by Laura Geggel, Staff Writer
A remarkably well-preserved fossil of a 480-million-year-old sea monster is helping researchers understand the evolution of arthropods. The creature, an anomalocaridid, has not one but two sets of legs on each of its body segments, showing that it’s an ancestor of modern-day arthropods, which include arachnids, insects and crustaceans. [Read the full story on the ancient anomalocaridid found in modern-day Morocco]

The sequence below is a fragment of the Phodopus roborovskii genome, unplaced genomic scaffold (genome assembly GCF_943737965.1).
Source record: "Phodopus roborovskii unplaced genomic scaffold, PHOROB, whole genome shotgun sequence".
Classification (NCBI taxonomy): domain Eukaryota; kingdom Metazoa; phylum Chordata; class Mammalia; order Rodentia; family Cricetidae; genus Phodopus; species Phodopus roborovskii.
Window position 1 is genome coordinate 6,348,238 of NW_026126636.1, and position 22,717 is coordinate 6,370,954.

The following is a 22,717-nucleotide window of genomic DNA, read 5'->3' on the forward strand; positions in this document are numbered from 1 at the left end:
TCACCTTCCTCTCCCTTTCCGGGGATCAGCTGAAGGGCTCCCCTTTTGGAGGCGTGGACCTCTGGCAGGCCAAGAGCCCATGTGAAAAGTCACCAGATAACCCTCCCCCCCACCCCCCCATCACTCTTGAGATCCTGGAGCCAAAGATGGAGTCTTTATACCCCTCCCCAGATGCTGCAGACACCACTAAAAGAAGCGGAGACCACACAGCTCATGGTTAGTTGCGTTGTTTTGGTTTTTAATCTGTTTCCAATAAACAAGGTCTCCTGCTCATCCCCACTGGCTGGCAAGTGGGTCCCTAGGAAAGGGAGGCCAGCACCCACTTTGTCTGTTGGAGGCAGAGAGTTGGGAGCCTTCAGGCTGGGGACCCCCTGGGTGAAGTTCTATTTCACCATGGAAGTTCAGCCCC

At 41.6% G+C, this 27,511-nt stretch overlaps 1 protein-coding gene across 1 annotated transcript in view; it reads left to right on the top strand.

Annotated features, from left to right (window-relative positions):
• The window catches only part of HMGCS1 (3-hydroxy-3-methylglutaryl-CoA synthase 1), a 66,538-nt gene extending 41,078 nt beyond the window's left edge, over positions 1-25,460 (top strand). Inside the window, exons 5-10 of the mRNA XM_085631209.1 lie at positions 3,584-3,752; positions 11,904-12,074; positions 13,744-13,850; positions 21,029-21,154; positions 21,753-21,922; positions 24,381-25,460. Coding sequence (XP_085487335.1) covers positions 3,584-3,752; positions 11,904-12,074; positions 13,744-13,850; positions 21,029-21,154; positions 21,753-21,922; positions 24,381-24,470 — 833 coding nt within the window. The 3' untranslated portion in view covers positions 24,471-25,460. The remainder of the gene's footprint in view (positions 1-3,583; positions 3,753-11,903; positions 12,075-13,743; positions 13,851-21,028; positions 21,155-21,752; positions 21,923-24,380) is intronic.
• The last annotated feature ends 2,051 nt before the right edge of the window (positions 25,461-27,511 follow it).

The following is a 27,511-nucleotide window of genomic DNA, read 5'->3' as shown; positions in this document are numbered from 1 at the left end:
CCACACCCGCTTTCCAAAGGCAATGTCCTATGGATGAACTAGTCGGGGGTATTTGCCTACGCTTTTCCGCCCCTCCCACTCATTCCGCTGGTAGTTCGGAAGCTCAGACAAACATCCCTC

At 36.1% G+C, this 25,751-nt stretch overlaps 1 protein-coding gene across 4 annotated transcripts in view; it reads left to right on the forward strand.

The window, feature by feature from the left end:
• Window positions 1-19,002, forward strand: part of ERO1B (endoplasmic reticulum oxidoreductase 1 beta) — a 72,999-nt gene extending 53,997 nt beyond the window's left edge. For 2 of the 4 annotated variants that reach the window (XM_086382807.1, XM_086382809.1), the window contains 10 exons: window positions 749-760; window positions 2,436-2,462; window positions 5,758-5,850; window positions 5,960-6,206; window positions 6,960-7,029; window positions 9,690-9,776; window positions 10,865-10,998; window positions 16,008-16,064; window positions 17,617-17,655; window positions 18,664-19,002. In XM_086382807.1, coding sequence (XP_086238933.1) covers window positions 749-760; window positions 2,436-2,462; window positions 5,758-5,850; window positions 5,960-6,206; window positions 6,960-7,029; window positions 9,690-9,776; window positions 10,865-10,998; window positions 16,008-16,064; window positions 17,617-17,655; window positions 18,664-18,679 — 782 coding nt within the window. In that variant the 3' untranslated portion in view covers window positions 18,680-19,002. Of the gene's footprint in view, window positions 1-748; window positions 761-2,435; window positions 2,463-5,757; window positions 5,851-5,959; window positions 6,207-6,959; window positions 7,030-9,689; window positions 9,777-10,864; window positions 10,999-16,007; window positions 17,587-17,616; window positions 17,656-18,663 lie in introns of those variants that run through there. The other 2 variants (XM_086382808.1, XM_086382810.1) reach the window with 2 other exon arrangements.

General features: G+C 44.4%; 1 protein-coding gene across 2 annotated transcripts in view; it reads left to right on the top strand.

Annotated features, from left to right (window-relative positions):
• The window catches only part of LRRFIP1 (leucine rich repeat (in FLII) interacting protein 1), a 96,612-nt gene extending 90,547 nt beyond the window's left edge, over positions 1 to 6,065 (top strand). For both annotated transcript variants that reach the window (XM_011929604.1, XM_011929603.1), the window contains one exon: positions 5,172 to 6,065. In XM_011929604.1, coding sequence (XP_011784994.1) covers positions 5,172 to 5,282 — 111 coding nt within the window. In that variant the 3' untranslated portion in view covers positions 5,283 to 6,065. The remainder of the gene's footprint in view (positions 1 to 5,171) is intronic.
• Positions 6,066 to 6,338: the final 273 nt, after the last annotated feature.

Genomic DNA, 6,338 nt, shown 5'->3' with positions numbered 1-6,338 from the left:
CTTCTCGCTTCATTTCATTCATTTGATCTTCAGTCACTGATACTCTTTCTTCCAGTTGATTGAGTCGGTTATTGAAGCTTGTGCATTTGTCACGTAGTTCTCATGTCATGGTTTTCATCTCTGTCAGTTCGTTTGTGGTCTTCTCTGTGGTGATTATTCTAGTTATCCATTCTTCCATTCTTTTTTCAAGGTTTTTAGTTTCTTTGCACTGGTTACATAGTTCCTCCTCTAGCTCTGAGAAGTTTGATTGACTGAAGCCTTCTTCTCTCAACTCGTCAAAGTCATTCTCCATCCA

Side view with dorsal fins sticking up
Here’s an illustration of the anomalocaridid (Aegirocassis benmoulae), a giant filter feeder that ate plankton and lived in the Early Ordovician period about 480 million years ago. The animal measured about 7 feet (2 meters) long, and is one of the largest arthropods that ever lived.